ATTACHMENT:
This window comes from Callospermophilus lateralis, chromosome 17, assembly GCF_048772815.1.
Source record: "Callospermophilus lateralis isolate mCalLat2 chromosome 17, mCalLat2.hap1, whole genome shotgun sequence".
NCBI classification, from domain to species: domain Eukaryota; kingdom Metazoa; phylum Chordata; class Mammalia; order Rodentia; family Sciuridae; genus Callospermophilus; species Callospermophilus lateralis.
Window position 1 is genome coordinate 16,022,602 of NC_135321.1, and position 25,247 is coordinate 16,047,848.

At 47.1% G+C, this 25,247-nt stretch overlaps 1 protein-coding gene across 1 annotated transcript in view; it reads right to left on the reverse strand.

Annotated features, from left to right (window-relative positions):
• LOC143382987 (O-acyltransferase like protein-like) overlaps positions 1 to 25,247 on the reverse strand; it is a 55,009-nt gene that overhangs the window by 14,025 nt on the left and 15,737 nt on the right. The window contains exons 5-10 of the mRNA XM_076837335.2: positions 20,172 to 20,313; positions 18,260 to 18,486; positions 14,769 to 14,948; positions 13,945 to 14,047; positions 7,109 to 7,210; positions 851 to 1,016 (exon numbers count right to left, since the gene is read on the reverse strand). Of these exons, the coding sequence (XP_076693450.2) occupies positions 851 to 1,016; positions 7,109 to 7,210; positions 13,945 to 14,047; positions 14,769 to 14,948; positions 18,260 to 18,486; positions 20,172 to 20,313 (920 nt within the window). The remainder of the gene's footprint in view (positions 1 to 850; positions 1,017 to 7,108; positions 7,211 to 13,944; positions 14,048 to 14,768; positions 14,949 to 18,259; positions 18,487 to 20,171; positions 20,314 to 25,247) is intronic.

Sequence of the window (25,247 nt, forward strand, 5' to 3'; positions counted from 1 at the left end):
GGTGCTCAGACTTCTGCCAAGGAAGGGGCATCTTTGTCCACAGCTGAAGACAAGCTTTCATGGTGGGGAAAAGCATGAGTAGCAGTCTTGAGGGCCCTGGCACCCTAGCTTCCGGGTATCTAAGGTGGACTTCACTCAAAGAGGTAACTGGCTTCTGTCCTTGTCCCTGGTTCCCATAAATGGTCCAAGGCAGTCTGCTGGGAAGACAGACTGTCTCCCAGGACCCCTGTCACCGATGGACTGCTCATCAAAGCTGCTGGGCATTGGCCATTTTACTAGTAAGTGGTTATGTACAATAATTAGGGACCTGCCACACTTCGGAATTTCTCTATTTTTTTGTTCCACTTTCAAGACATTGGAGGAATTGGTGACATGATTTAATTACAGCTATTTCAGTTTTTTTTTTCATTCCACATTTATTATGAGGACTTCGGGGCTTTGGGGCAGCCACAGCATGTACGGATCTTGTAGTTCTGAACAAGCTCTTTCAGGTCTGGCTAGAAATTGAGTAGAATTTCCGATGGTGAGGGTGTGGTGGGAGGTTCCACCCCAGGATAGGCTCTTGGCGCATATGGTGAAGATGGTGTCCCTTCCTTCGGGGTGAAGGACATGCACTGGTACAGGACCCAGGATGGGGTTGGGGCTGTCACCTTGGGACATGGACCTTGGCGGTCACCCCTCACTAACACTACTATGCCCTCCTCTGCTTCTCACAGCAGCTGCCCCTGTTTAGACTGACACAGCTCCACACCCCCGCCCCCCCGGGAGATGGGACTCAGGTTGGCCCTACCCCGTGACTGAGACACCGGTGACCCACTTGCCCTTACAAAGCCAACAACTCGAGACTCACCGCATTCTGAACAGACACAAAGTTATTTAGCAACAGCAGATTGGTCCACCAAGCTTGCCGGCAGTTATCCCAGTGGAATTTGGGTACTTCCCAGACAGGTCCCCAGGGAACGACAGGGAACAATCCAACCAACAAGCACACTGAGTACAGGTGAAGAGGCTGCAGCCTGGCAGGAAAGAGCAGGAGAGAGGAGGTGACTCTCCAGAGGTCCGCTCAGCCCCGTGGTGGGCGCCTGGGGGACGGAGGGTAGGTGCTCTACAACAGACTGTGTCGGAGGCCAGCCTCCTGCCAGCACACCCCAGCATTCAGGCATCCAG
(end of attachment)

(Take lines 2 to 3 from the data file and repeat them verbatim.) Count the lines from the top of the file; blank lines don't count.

Source record: "Callospermophilus lateralis isolate mCalLat2 chromosome 17, mCalLat2.hap1, whole genome shotgun sequence".
NCBI classification, from domain to species: domain Eukaryota; kingdom Metazoa; phylum Chordata; class Mammalia; order Rodentia; family Sciuridae; genus Callospermophilus; species Callospermophilus lateralis.